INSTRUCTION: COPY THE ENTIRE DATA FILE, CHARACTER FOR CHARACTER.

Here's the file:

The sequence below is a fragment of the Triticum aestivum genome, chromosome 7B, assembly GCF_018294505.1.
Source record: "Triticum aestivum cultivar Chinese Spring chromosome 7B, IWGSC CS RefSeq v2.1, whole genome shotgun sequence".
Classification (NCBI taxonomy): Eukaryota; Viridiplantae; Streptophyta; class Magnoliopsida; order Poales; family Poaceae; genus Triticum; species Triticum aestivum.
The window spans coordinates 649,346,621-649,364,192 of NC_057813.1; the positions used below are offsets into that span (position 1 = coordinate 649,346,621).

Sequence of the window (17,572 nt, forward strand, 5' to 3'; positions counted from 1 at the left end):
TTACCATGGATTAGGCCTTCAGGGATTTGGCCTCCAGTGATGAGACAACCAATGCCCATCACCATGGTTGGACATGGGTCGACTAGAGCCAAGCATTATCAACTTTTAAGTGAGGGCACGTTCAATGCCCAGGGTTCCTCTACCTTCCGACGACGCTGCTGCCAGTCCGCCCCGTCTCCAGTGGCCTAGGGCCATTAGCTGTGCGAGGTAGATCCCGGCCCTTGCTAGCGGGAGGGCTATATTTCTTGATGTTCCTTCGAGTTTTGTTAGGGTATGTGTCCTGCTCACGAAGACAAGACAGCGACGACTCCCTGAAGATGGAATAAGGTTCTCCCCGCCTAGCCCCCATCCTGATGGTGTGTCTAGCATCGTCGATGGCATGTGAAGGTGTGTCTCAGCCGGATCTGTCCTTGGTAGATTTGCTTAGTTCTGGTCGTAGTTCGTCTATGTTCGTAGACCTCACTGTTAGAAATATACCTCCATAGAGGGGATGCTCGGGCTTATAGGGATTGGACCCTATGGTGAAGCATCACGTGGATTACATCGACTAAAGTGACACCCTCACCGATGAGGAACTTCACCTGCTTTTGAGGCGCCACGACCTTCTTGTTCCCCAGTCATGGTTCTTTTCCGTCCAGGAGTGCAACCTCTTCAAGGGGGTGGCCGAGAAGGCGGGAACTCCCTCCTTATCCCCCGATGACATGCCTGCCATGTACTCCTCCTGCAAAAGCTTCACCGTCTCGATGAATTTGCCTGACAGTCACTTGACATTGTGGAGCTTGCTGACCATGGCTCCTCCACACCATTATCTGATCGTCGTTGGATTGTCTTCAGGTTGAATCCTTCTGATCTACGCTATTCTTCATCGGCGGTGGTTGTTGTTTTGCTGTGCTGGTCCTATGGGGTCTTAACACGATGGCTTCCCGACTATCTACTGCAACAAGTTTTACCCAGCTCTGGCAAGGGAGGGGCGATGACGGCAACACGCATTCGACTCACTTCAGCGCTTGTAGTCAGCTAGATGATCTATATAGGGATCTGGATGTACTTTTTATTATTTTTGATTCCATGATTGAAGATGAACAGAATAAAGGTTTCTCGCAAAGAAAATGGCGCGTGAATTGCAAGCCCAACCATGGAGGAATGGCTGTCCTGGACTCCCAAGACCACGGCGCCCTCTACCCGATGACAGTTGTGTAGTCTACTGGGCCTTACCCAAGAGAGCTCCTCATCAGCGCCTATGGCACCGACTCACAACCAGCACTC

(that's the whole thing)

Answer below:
The sequence below is a fragment of the Triticum aestivum genome, chromosome 7B, assembly GCF_018294505.1.
Source record: "Triticum aestivum cultivar Chinese Spring chromosome 7B, IWGSC CS RefSeq v2.1, whole genome shotgun sequence".
Classification (NCBI taxonomy): Eukaryota; Viridiplantae; Streptophyta; class Magnoliopsida; order Poales; family Poaceae; genus Triticum; species Triticum aestivum.
The window spans coordinates 649,346,621-649,364,192 of NC_057813.1; the positions used below are offsets into that span (position 1 = coordinate 649,346,621).

Sequence of the window (17,572 nt, forward strand, 5' to 3'; positions counted from 1 at the left end):
TTACCATGGATTAGGCCTTCAGGGATTTGGCCTCCAGTGATGAGACAACCAATGCCCATCACCATGGTTGGACATGGGTCGACTAGAGCCAAGCATTATCAACTTTTAAGTGAGGGCACGTTCAATGCCCAGGGTTCCTCTACCTTCCGACGACGCTGCTGCCAGTCCGCCCCGTCTCCAGTGGCCTAGGGCCATTAGCTGTGCGAGGTAGATCCCGGCCCTTGCTAGCGGGAGGGCTATATTTCTTGATGTTCCTTCGAGTTTTGTTAGGGTATGTGTCCTGCTCACGAAGACAAGACAGCGACGACTCCCTGAAGATGGAATAAGGTTCTCCCCGCCTAGCCCCCATCCTGATGGTGTGTCTAGCATCGTCGATGGCATGTGAAGGTGTGTCTCAGCCGGATCTGTCCTTGGTAGATTTGCTTAGTTCTGGTCGTAGTTCGTCTATGTTCGTAGACCTCACTGTTAGAAATATACCTCCATAGAGGGGATGCTCGGGCTTATAGGGATTGGACCCTATGGTGAAGCATCACGTGGATTACATCGACTAAAGTGACACCCTCACCGATGAGGAACTTCACCTGCTTTTGAGGCGCCACGACCTTCTTGTTCCCCAGTCATGGTTCTTTTCCGTCCAGGAGTGCAACCTCTTCAAGGGGGTGGCCGAGAAGGCGGGAACTCCCTCCTTATCCCCCGATGACATGCCTGCCATGTACTCCTCCTGCAAAAGCTTCACCGTCTCGATGAATTTGCCTGACAGTCACTTGACATTGTGGAGCTTGCTGACCATGGCTCCTCCACACCATTATCTGATCGTCGTTGGATTGTCTTCAGGTTGAATCCTTCTGATCTACGCTATTCTTCATCGGCGGTGGTTGTTGTTTTGCTGTGCTGGTCCTATGGGGTCTTAACACGATGGCTTCCCGACTATCTACTGCAACAAGTTTTACCCAGCTCTGGCAAGGGAGGGGCGATGACGGCAACACGCATTCGACTCACTTCAGCGCTTGTAGTCAGCTAGATGATCTATATAGGGATCTGGATGTACTTTTTATTATTTTTGATTCCATGATTGAAGATGAACAGAATAAAGGTTTCTCGCAAAGAAAATGGCGCGTGAATTGCAAGCCCAACCATGGAGGAATGGCTGTCCTGGACTCCCAAGACCACGGCGCCCTCTACCCGATGACAGTTGTGTAGTCTACTGGGCCTTACCCAAGAGAGCTCCTCATCAGCGCCTATGGCACCGACTCACAACCAGCACTC